If the timing of your visit doesn't allow you to see the Sumo Tournament in Ryogoku (held for 15 days during January, May and September - more information here), you still have a chance to get a close look at a morning practice held in one of the 45 sumo beyas (stables)
There are two ways to do this:
1) For free at a sumo stable that lets you view from the outside
2) For a fee at a sumo stable that allows booked guests to enter and view the training inside.
Either way, the practices start early in the morning (usually around 7:30-8am) and will continue for 1-2 hours, the duration depending on the condition of the wrestlers.
Normally the stables only have one ring so the lower ranked wrestlers practice first followed by the higher ranks.
The wrestlers will not be in Tokyo for all of March, July and November to compete in tournaments in other regions. Practices are also not held for about a week after the tournaments finish.
Some visitors may want to just take a quick peek, take a few photos and then move on.
The Arashio Beya sumo stable allows a viewing from the outside through a window. You cannot make any reservations or get a seat inside - you simply show up at the right time hoping it's a practice day and quietly watch the training from the street. Normally the training starts at 7:30 am and continues until 9:30.
Since the news of COVID broke out, the Arashio Beya had asked for visitors to refrain from watching on the street. Starting in April 2023, the stable began to allow viewing again.
Look for the latest announcements posted on the Arashio Beya website.
http://arashio.net/tour_e.html (External site)
*Update April 3 - The stable now posts a calendar indicating the training schedule for the next few days. This information was not offered previously and hopefully they can continue to provide these helpful updates!
The stable is located at 2-47-2 Nihonbashi Hamacho, Chuo-ku. It is about a minute away from the A2 Exit of the Hamacho Station on the Toei Shinjuku subway line.
Reminder: NEVER attempt to enter the building! If you see people inside, they are the sponsor of the stable that have made special arrangements.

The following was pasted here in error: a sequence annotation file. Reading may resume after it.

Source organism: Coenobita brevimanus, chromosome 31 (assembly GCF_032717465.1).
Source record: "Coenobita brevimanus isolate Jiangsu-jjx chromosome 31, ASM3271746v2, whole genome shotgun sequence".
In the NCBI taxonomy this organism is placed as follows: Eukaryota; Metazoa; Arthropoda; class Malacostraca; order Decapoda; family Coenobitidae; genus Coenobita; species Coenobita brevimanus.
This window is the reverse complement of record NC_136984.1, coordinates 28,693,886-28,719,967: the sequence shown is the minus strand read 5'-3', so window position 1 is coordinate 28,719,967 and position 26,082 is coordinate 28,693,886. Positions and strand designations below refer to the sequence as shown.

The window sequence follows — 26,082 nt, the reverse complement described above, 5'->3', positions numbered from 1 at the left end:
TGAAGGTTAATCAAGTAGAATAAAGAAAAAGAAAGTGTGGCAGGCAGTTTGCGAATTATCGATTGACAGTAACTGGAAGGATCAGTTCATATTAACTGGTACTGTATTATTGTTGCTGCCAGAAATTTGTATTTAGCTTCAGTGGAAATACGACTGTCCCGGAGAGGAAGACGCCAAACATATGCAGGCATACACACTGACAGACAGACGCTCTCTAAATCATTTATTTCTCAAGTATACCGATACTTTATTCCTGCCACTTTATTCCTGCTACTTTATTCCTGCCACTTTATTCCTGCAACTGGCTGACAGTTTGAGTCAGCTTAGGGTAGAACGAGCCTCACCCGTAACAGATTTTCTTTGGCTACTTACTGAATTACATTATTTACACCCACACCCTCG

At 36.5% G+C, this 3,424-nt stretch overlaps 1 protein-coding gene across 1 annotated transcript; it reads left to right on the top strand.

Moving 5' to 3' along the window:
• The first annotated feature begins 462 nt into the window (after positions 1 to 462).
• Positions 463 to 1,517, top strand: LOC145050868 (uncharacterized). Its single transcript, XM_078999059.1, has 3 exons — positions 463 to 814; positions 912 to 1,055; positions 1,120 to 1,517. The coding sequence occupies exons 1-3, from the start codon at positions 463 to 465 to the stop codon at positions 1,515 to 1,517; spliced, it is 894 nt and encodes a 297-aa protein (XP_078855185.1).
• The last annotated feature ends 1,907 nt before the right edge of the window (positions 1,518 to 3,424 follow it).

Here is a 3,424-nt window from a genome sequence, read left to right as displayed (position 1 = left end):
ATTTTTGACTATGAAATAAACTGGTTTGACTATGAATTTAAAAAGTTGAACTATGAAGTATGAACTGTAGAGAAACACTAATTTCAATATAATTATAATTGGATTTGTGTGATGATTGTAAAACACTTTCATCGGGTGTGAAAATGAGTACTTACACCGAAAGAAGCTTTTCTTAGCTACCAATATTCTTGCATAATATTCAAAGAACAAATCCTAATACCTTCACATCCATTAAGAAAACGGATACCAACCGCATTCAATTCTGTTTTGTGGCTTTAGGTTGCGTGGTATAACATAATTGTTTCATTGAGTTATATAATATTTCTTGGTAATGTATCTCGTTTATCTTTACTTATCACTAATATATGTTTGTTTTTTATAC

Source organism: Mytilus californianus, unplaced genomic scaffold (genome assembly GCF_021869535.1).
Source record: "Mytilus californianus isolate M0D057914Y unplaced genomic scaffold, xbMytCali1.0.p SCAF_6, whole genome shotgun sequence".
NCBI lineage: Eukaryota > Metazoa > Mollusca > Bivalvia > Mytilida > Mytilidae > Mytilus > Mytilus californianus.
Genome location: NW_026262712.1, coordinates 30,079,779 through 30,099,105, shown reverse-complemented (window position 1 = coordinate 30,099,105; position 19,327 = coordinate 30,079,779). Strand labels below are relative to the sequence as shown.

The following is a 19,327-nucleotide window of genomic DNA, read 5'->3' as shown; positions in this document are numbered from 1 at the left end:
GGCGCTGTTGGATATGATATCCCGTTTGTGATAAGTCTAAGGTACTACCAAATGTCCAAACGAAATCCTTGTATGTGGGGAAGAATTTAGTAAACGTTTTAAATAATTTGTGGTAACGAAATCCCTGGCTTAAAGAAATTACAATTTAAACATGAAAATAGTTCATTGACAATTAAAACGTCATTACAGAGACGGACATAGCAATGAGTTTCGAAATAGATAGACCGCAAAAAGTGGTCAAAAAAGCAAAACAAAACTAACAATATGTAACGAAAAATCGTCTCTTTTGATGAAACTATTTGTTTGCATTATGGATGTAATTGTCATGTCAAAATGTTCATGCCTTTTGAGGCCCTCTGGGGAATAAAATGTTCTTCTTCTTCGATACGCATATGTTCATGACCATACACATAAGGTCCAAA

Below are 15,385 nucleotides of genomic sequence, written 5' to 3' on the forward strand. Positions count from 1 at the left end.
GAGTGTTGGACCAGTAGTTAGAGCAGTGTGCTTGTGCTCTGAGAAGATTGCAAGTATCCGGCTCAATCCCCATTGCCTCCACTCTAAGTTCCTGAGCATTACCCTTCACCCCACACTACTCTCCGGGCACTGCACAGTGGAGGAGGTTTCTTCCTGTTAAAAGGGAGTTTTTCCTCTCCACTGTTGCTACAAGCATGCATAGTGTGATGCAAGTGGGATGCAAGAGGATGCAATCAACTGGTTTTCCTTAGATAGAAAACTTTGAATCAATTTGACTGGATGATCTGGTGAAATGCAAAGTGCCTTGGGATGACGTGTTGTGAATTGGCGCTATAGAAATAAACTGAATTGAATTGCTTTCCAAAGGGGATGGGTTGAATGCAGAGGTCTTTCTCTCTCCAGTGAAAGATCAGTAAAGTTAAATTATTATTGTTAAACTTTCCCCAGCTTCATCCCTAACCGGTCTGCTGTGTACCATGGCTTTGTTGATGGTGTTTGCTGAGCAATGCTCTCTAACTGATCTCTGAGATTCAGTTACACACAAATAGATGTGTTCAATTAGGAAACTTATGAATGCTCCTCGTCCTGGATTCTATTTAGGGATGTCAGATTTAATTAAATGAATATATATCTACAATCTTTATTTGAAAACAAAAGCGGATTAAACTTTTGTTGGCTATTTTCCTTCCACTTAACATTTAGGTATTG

The other option is to make a reservation to view the training from a up close distance. Only a few stables allow outside visitors to watch so securing a slot could be extremely difficult during the tourism peak season such as April and October.
Booking is available through the platform ToursByLocals.
Note on the pricing:
*The transportation fees to get from your hotel to the sumo stable not included.
*The exact location and meeting time can usually be confirmed about a week before your visit - expect an early start of around 7am.
*The guide can't talk during the practice. Any questions, will be happy to answer them after the training finishes!
In some cases, the booking link will not work while I do some maintenance on the reservation platform or if it is outside the season when viewing the practice is possible.
You can always check the availability through the contact form if you would like further information.
Rules of the visit:
Strictly NO talking, eating, drinking allowed during practice...
You will have to sit directly on the floors during practice with your legs crossed. Sumo is a sport that has close relations with the Shinto religion and the ring is considered a sacred place - do not show the soles of your feet to the ring or the wrestlers. Tattoos are seen with a very negative image in a traditional environment, so please cover them if possible.
The exact location of the practice will not be available until a few days before training. Usually the location is within the Asakusa/Ryogoku area in the downtown Tokyo but occasionally it is further out in the suburbs. You cannot request for a specific stable to visit.
Important : In a few occasions, the practices may be shortened due to the condition of the wrestlers.
Please acknowledge the sumo practice is not a show for tourists and understand this possibility when you book. The duration can vary from anywhere between 30 minutes - 2 hours.
Photography without flash is permitted, but videos are never allowed.
Just so you know - The photo shows the usual environment for watching the training...directly sitting on the floor with a thin cushion provided. While the Japanese are used to this kind of sitting style, obviously this will not be ideal for anyone with leg or back pain...
Some publications will mention the possibility of tourists calling the sumo stable directly to secure a visit. This indeed was possible until about 2015, when Japan did not have as much international visitors as now.
Now with more interest in the sumo training, many sumo stables have simply shut the doors to avoid any hassle so the athletes can concentrate on the training.